Marx trains and Lionel 1121 switches

Last Updated on November 22, 2016 by Dave Farquhar

There is some unfortunate misinformation circulating on various train forums. I first read this misinformation in the outstanding book by Peter Riddle, Trains from Grandfather’s Attic, published in 1991. As Classic Toy Trains editor Bob Keller noted while we were finishing up my article late last year, incorrect information in print lasts a long time. A very long time, sometimes. Lionel 1121 switches and Marx trains are rumored to get along famously. I am sad to report they do not.
They actually work well approximately 3/4 of the time. In three directions, the Marx “fat wheel” passes without incident. But in the fourth direction, the locomotive bounces. The bounce is devastating when a 2-4-2 locomotive, such as the 999, tries to pass through because the bounce almost always causes either the front or rear truck to derail. The cheaper and simpler 0-4-0 locomotives actually fare better, making it through in that direction perhaps half the time.

I learned this the hard way. One Christmas, I set up a double-reverse layout with two Lionel 1121 switches, intending to run a Marx Canadian Pacific consist pulling as many 552 gondolas as I could round up. Ultimately I ended up having to sub in a Lionel locomotive, because every third or fourth pass through the layout, I’d have to deal with a derailment.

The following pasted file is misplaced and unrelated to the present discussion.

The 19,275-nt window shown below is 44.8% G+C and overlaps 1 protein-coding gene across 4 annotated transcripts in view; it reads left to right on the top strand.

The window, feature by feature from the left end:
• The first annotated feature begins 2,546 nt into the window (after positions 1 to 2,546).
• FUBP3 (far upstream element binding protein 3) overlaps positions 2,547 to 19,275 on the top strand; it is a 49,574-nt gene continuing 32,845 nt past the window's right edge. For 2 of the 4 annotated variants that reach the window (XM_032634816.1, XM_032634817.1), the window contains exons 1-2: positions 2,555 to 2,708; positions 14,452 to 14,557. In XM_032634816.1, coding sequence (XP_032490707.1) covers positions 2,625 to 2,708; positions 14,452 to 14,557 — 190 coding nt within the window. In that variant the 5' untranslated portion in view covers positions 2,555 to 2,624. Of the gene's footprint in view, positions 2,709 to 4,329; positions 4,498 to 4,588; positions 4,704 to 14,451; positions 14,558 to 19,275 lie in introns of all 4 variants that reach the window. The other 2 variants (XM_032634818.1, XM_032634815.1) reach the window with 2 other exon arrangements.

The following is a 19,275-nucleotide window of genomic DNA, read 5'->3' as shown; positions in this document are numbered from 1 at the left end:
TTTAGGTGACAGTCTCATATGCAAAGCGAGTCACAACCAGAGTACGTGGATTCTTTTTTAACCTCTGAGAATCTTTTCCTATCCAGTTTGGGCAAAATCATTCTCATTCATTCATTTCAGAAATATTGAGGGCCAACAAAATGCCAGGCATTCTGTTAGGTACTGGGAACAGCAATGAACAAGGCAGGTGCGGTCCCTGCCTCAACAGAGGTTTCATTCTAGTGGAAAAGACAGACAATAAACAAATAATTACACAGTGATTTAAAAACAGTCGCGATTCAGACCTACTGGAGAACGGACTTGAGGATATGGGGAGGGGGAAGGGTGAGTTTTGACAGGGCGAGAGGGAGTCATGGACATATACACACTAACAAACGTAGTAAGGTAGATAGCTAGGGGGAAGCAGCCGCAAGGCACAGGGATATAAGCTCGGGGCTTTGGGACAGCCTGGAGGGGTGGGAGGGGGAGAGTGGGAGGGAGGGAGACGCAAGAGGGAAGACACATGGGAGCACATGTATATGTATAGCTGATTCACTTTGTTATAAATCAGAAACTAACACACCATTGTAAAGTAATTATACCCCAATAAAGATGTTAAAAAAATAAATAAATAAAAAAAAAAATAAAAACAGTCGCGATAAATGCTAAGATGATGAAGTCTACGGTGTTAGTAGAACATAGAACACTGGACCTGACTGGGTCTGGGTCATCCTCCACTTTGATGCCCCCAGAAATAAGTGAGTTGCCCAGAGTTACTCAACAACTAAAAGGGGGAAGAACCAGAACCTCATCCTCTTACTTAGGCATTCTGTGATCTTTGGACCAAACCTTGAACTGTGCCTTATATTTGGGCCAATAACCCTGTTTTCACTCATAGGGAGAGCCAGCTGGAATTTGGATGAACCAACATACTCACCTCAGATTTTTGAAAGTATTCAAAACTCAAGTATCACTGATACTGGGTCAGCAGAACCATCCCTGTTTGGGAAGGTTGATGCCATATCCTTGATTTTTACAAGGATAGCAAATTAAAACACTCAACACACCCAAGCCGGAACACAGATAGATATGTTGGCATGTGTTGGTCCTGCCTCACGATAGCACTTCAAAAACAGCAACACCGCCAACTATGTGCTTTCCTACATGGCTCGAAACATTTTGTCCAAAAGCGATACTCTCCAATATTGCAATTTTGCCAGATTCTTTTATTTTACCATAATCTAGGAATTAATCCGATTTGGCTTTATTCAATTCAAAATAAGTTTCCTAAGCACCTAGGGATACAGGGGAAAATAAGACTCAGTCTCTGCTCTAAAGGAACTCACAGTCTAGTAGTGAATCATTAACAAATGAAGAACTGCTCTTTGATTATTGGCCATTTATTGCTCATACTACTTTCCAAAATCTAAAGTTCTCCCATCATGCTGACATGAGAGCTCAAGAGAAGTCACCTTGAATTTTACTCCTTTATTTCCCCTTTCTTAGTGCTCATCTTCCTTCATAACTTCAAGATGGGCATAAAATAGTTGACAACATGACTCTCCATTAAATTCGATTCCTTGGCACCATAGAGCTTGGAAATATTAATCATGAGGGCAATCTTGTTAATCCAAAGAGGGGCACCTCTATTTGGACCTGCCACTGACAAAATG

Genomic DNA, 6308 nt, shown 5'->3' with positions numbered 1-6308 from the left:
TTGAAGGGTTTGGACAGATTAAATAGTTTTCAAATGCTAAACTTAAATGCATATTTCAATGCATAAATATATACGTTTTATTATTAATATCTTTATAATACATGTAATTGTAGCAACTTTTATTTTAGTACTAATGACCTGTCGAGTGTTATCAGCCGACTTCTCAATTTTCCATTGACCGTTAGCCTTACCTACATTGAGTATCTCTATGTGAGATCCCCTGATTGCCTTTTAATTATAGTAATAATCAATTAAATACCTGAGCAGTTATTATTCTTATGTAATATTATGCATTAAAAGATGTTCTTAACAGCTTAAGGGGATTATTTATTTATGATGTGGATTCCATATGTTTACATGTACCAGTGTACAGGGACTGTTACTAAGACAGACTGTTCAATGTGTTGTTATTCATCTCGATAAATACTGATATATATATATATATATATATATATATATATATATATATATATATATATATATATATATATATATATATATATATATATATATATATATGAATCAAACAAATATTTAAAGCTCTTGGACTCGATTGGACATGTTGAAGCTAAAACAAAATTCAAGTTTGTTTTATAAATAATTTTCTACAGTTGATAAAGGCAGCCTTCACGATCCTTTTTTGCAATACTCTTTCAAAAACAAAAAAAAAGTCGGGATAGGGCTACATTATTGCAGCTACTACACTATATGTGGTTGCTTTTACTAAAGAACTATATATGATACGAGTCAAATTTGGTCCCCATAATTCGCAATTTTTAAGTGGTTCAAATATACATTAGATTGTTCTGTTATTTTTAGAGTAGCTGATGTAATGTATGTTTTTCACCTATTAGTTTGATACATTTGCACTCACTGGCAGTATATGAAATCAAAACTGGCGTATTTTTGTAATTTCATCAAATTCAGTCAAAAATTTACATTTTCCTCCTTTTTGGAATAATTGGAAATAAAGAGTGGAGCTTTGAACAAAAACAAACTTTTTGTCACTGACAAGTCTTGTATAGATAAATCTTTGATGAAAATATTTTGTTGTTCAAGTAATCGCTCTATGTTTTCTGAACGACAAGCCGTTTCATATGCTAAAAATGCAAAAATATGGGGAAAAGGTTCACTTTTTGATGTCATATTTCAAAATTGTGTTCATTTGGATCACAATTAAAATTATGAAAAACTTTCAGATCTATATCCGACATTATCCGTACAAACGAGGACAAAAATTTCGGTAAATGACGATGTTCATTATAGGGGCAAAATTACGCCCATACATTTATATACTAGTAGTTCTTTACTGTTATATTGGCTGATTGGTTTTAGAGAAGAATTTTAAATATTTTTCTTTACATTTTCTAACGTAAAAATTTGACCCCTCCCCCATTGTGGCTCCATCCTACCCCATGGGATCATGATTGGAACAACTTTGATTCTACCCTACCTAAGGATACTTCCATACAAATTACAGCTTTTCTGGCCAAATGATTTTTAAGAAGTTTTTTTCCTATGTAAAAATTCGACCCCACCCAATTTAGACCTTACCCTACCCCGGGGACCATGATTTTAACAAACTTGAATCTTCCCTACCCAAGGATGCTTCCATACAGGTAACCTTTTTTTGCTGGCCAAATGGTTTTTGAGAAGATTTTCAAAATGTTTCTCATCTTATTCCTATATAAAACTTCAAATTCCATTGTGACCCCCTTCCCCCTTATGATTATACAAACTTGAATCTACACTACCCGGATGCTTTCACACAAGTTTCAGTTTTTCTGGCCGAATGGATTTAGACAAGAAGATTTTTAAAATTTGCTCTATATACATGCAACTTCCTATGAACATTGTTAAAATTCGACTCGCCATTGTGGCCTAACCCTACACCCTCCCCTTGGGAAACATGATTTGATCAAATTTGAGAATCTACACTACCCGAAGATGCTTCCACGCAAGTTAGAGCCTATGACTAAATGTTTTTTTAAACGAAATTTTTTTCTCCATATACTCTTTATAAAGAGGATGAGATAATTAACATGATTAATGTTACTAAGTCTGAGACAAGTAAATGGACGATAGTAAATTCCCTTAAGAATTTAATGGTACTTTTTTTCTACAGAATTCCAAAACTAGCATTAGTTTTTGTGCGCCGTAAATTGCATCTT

I understand the appeal of the 1121, because it’s easy to control with an insulated rail, it’s common, relatively cheap, and works well with any other make of O27 train.

And perhaps in some situations, it would work fine, even with Marx. If your normal routing never takes the train through the bad direction, you may be able to get by with 1121s. If you note which routes give a Marx locomotive trouble and avoid them when running those, you’ll probably be OK because it does work very reliably in three of the four possible directions. The 1121 is a quality machine; it just wasn’t designed with the quirks of a competitor’s locomotives in mind.

Unfortunately I’m not in position to test which direction gives problems, as I sold my 1121s soon after I learned about the issue and used the money to buy some Marx switches. I think the curved leg works in both directions, but the straight leg only works in one direction.

Of course the later-postwar Marx locomotives with a double reduction motor work fine with virtually any Lionel switch. So one solution, if you want to use Lionel switches, is to swap double-reduction motors from Marx 400 and 490 locomotives into the earlier tinplate locomotives. The swap only requires you to remove two screws, and it’s easily reversible.

Or better yet: Wire up some Marx 1590s to behave like Lionel 1121s.

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